Mark Merlis was one of our finest writers — and by "our" I mean not just gay, but American. He wrote four magnificent novels that explore American life with the insight and power of the best work of James Baldwin and Philip Roth. I was his friend, but I met Mark through his books and know him best through his books. He was a true artist.
He died August 15 at Pennsylvania Hospital in Philadelphia. A year ago he was diagnosed with ALS, the degenerative nerve disease also known as Lou Gehrig's disease. He went into the hospital August 10 with pneumonia. As his husband, Bob Ashe, said in his public announcement, "He wanted his intubation tubes removed for a peaceful journey." Bob added, "He died as he lived ... on his terms." He was 67.
Mark was only two years older than me, but seemed to belong to an older, more sophisticated generation. He drank scotch at a time when it had not yet returned to fashion. His literary heroes were all from the 1940s and 1950s — this made him an excellent interpreter of pre-Stonewall lives for post-Stonewall readers. He was a man in love with the past.
His first novel, American Studies, is narrated by an older gay man laid up in a hospital bed after being gay-bashed. He remembers his strange, sad, confusing affair with a famous literary professor who died mysteriously during the postwar Red Scare. Mark's fourth and last novel, JD, is narrated by the wife of a long-dead New York polemicist from the Vietnam era. Her account is twined around the journals her gay husband left behind, an ingenious double helix of storytelling that twists deep into sexual and political history.
His books share a family resemblance: fine literary texture, a keen sense of gay history, a moral complexity worthy of Henry James, and strong sexuality. But he never repeated himself. His second novel, An Arrow's Flight, my personal favorite, begins as a stunt, an elaborate joke: a gay retelling of the Philoctetes story set in the age of AIDS. Go-go boys mingle with Greek soldiers in ancient armor; soothsayers advise hustlers. It’s wonderfully inventive and wildly funny. Yet the novel ends on a tender note that’s not just moving but wise.
Mark grew up in Baltimore, the son of a Jewish doctor and a Catholic mother. He earned a bachelor's degree from Wesleyan and a master's in American civilization at Brown. He met Bob in a bar in Baltimore in 1982. Bob is African-American and worked for Johnson & Johnson, eventually becoming an executive there. Mark once joked that Bob's family liked Mark better than they liked Bob, and that he liked Bob's family better than he liked his own. But Mark was actually close to his two brothers.
He was a writer with a second full-time career, health care analysis, first with the Library of Congress and later as an independent consultant. I remember looking him up on a university catalog system back in 1999 and being startled to see so many titles under his name. At this point he'd published only two novels. But the other titles were all papers and pamphlets about federal health care policy. He gave this professional experience to the protagonist of Man About Town, his third book, the closest he ever came to an autobiographical novel, the comic, wistful story of a middle-aged gay man hunting down a male bathing suit model from the magazine ad that obsessed him as a boy.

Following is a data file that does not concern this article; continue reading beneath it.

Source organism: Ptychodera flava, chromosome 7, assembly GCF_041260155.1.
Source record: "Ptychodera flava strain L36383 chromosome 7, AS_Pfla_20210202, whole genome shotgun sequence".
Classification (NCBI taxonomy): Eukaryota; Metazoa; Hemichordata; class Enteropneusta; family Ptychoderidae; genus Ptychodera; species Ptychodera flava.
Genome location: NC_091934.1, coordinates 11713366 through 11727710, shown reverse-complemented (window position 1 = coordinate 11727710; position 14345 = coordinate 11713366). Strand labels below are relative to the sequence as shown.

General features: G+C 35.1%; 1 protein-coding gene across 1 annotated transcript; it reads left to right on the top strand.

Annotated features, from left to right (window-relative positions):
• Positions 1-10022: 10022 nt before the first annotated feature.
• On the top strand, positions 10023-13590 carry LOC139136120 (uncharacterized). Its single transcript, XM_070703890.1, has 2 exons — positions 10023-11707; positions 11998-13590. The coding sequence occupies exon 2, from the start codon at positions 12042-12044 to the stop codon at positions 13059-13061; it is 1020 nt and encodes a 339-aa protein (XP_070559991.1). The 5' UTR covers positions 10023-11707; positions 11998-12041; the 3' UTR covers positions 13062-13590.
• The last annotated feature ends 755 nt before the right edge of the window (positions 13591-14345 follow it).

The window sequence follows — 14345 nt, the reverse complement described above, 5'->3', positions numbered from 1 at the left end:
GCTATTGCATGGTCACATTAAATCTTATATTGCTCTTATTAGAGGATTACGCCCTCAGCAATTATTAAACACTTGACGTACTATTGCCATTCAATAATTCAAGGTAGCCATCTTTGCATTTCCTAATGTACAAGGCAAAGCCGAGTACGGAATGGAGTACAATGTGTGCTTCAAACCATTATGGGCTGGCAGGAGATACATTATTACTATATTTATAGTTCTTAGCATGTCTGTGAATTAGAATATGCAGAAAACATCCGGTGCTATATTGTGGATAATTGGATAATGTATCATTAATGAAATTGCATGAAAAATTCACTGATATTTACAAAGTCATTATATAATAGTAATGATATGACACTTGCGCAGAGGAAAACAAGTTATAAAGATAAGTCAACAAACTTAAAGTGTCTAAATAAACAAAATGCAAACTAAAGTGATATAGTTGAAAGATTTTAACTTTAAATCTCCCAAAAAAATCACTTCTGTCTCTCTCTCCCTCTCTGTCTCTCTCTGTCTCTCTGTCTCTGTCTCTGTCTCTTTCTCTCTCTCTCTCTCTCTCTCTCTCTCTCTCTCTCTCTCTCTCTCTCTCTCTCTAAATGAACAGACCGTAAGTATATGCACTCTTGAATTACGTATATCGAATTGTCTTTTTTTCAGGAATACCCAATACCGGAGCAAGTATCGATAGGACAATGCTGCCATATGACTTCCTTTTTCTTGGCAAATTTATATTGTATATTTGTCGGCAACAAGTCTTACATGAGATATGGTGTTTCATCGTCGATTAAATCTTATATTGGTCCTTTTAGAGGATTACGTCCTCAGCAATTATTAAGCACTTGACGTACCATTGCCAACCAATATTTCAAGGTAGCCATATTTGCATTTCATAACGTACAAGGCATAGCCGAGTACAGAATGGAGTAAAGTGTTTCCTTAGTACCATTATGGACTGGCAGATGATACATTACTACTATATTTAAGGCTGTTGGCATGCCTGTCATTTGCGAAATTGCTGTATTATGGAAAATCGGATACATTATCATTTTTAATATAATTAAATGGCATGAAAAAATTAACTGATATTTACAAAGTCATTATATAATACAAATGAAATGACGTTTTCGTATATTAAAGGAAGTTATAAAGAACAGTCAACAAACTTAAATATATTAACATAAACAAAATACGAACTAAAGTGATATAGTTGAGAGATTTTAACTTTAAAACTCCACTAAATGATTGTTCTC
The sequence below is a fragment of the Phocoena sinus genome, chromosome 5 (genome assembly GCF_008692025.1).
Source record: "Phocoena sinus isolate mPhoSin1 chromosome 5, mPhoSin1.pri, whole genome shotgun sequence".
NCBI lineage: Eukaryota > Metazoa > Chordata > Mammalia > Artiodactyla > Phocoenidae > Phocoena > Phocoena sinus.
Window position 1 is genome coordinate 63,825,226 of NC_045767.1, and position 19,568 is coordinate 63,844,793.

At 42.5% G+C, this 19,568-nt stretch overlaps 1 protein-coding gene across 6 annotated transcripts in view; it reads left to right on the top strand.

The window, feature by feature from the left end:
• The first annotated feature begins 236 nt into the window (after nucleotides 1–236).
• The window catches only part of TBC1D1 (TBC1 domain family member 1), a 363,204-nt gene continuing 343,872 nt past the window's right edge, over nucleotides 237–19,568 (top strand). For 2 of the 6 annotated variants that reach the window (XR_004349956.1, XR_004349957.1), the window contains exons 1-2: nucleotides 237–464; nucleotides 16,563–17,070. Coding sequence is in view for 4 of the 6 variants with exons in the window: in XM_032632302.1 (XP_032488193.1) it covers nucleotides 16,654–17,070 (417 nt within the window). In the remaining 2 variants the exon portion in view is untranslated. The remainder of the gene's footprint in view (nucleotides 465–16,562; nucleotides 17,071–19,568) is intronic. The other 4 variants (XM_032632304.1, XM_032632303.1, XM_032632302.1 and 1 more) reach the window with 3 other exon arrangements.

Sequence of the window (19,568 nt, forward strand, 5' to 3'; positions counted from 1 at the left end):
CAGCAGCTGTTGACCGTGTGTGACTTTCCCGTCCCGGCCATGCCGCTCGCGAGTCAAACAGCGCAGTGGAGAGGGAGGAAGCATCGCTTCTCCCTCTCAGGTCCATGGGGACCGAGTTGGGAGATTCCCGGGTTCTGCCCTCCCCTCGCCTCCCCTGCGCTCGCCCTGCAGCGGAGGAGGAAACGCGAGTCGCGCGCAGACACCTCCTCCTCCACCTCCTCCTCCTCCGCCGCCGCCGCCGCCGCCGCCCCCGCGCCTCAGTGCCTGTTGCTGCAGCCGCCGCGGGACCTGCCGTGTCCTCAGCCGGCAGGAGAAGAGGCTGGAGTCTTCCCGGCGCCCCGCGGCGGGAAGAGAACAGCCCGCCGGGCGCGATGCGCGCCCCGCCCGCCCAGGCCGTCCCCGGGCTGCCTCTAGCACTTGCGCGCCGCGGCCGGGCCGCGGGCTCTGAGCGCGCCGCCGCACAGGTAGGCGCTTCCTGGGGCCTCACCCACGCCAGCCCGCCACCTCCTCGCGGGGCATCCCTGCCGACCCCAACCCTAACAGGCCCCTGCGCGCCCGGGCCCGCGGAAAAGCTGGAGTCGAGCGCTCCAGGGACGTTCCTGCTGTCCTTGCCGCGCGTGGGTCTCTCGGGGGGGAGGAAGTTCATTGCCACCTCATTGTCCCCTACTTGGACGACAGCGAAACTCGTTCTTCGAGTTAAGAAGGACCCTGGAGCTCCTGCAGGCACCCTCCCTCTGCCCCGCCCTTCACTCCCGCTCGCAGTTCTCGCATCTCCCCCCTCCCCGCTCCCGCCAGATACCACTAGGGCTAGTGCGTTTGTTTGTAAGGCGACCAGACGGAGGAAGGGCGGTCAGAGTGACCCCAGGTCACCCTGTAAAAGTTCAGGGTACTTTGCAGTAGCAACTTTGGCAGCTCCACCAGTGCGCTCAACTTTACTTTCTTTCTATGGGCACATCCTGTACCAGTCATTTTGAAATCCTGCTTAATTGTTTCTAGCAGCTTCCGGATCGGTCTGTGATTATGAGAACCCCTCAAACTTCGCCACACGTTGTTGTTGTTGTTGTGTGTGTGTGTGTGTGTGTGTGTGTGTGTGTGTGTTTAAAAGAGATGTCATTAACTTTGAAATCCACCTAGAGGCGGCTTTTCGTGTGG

Mark was able to sustain his two careers simultaneously thanks to his ability to wake up early and write for one or two hours every morning before he went to work. This meant that progress on each book was slow but steady. His books are beautifully planned and solidly structured. He was able to keep this up for years.
An inveterate grumbler, often a witty one, he did not suffer fools gladly. Since he was very smart, he could not help seeing the rest of us as fools at one time or another. This often rebounded and he saw himself as a fool too. He could be intensely self-critical. I remember a conversation with him and fellow writer William Walker when Mark dismissed Man About Town as a bad book. William and I stared in disbelief. William spoke first. "I love that book." I added, "I do too." Mark grumbled, "Well, you must be the only people who think that way.”
He never found the audience he deserved — few novelists do — but he was deeply admired by his peers and by serious readers. He was praised in print by Richard Howard, Paul Russell, Richard Wilbur, Scott Heim, and Michael Bronski. When he died, Facebook was full of readers telling each other how much they loved his work.
Mark and I were friends, but I often felt I knew his books better than I knew him. We didn't live in the same city. He lived first in Washington, D.C., then in New Hope, Pa., and finally in Philadelphia. He came to New York now and then and we often got together. He never lost the ability to surprise me. After an early visit, he bid me good night to go to a piano bar, Marie's Crisis, to listen to show tunes. Earlier this year, he told friends he was selling his piano. He couldn't play it anymore because of his ALS. This was the first time I ever heard that Mark played the piano.
He might be called the American Alan Hollinghurst — both novelists are highly literary and fearlessly sexual. But I think there is more emotional drama and meaning in Mark’s fiction, more weight and depth. He was an extraordinary, gifted writer. He will be greatly missed.
CHRISTOPHER BRAM is the author of Gods and Monsters and Eminent Outlaws: The Gay Writers Who Changed America.